Despite Its Drawbacks, Swachh Bharat Is Not A Failure, Never A Failure

Over 3 crore toilets made under Swachh Bharat Abhiyan!

“Swachh Bharat is a humongous success” – said no one ever.

However, today I’m here to remind you that Swachh Bharat, despite its shortcomings, is not a failure. Of course, it has not been a colossal triumph either. But it has surely affected millions of lives in a positive way.

Now before beginning with justifying my claims, I’d like to clarify that Swachh Bharat Abhiyan is not limited to this:

modi cleaning streets
Narendra Modi cleaning the streets with a broom on 2nd October 2014. (Image courtesy: Indraja Gugle)

Or, this:

yogi adityanath cleaning streets
Yogi Adityanath cleaning streets with a broom (Image from AajTak)

It is everything but inviting cameras to make a point.

What makes me ardently revere Modi’s Swachh Bharat Abhiyan is the government’s tough will and valor to provide the country with better sanitation network and cleanliness habits. It’s an accepted, and quite an obvious fact, that Indians are untidy. They might have cleanliness disorder inside their homes but when it comes to cleaning the society, or rather, not physically polluting the environment, we fail miserably.

The Narendra Modi government has been able to tackle this very mindset in order to achieve, or at least try to achieve, their Clean India mission.

Over 3 crore toilets have been built across the country since 2nd of October 2014, the day when Narendra Modi took to the streets with a broom taller than him. According to reports, India’s sanitation coverage in 2012 was merely 38 per cent which has currently increased to 60.53 per cent under the Swachh Bharat Mission.

Also read: Modi Is A Typical South Delhi Girl

If we delve deeper, it is clearly visible that the government is not just claiming irrational numbers. The Central government in The Government of India Guidelines for Swachh Bharat has provided that Rs. 4,000 will be given per household for constructing toilets. 50% of the money will be given in the first installment, before the construction and 50% after completion.

Sure, Rs. 4,000 is not enough monetary compensation, or incentive, whatever you call it, but it does act as a motivation for rural households to initiate work for construction of toilets. Also, making payment for a service that will only benefit the user shows that the government is not merely blurting rhetorics but acting on their promises.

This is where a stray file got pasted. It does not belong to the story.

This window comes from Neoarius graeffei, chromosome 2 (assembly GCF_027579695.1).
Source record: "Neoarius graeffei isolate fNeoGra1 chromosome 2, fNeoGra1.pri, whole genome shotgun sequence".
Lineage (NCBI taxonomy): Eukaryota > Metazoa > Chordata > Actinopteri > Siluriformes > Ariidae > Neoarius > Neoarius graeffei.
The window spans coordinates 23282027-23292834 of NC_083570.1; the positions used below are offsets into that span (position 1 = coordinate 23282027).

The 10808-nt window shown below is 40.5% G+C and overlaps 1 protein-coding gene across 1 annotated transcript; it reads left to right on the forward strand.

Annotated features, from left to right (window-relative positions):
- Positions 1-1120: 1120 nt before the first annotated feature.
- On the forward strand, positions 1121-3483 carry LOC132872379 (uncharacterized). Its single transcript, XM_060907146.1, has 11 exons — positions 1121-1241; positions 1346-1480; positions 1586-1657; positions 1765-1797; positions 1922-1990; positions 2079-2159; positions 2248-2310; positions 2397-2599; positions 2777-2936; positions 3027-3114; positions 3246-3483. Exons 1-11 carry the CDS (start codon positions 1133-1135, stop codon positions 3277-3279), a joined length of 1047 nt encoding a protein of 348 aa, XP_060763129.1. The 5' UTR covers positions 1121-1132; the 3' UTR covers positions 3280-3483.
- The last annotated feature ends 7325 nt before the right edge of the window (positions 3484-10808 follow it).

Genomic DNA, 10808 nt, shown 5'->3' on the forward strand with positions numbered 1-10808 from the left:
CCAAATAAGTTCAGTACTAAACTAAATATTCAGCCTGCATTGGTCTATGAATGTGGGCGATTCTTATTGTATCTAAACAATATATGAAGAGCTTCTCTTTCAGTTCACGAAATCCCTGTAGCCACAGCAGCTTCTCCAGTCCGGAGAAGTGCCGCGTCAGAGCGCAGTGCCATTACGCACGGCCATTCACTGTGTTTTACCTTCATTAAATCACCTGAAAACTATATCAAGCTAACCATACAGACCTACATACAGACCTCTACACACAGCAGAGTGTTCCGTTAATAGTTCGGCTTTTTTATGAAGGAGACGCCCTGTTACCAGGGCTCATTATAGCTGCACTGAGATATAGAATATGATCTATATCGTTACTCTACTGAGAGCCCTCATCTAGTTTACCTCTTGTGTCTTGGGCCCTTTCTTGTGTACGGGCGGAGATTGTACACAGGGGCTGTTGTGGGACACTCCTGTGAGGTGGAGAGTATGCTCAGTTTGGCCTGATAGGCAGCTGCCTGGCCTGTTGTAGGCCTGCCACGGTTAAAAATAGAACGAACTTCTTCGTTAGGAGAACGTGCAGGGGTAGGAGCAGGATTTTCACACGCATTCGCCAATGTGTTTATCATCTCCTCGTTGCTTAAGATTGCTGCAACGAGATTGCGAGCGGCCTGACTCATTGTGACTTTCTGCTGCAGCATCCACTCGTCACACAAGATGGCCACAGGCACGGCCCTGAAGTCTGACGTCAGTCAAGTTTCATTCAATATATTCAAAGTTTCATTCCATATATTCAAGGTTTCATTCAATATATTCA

The mission is not limited to household toilets. There are provisions for Community Toilet as well. Here, a group of households is identified as beneficiaries, who do not have access to toilets and can’t afford to construct individual ones. Not to forget that the government was visionary enough to create a distinction between Swachh Bharat Urban and Swachh Bharat Gramin, as the rural realities are far different from the urban scene.

The Narendra Modi government’s target deadline for making India an open-defecation free country is 2nd October 2019, that is the 150th birth anniversary of Mahatma Gandhi.

Will the government be able to achieve the targets?

The answer would be a self-evident NO. The Swachh Bharat mission is moving towards a successful path but not to forget that Indians are also good at disappointing themselves. The Clean India mission will be a success only when we Indians would consider our country as home and not hoe.

Drawbacks of Swachh Bharat include dry latrines issue, extortion by government officials, the degrading condition of public toilets, toilets costing more than what is sanctioned and it deepening the caste structure in villages.

Surely, there’s scope for improvement. Surely, the government can do better.

But the goods of it overpower the bads any day.

Another thing that makes Swachh Bharat not a failure is the intention of the government. No government gains votes by aiming to make India tidy. You, I and every politically aware person know that this is not a political propaganda which can help a party secure voter base. The good faith involved here cannot be neglected. To instill a cleanliness temper is not an easy task, and it is sure as hell, not an easy task to change Indian habits.

The healthy and progressive thought behind the very initiative is commendable. The journey towards Swachh Bharat started three years ago and is still going on, with hitting new milestones every year.

Even if there’s no actual achievement, what it has achieved to do is create awareness among the people of this untidy nation.

Here’s to a Cleaner India.


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